To give you an example, London Taxi drivers are required to memorise the road map of London and the best way to get from A to B. It’s called ‘doing the knowledge’. In 2002, tests showed that the area of the brain involved in memory of places and locations (the parahippocampus) is larger in London Taxi Drivers than in a control group.

This study showed that using this skill changed their brains. Fast forward to today and there’s a problem. We no longer navigate anywhere. We use wayfinder apps on our smart phones. These apps tell us when to turn right or left and when we have arrived. Our navigational abilities – and the relevant area of our brains is diminishing.

Time to get social

Other areas of concern are the social areas of our brain. We are social animals. We have evolved to seek out and be supported by our friends and relatives. In the days when the world was much more dangerous, this was important. We had to worry about warring tribes and hungry animals. Being part of a large group was essential for survival. Our brains still require that contact and connection.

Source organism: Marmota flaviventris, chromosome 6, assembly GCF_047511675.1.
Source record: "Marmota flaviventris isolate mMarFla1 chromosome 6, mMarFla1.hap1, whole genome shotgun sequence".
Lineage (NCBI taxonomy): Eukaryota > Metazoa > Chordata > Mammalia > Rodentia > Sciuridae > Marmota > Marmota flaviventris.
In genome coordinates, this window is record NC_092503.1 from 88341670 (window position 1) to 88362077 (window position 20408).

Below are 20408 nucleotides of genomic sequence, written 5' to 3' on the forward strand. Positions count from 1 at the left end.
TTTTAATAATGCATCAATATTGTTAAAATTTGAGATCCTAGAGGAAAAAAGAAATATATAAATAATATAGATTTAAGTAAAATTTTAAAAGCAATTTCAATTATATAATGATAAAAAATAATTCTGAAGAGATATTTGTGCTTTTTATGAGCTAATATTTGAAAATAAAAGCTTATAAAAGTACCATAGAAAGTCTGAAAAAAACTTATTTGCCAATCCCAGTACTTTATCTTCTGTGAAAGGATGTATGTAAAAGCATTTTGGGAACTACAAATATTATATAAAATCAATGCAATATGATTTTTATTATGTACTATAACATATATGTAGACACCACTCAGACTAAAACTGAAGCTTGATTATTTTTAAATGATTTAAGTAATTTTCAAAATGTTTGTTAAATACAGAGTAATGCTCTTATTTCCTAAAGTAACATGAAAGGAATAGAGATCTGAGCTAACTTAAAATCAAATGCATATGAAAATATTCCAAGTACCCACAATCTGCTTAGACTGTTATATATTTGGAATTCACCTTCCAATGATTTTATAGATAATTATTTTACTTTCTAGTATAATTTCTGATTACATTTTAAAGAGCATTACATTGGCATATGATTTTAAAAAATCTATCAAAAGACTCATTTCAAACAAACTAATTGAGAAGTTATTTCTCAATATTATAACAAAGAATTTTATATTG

But our addiction to devices means that even when we are sitting in groups we are often no longer interacting. Social media means we have thousands of virtual ‘friends’ and hardly any real ones! We are no longer using many of these important social areas of our brains. As with all other under-used areas, neuroplasticity means these faculties are steadily diminishing.

It has been shown that by the end of the first year of life, babies whose carers regularly use smartphones have poorer facial expression perception abilities. Even more concerning is that primary school children show a significant decrease in their facial expression perception when they use screens regularly compared to those who don’t. And children who learn to read on screens have significantly less white matter tracts (important connections between brain areas) than children who learn from real books.

Attention is the big loser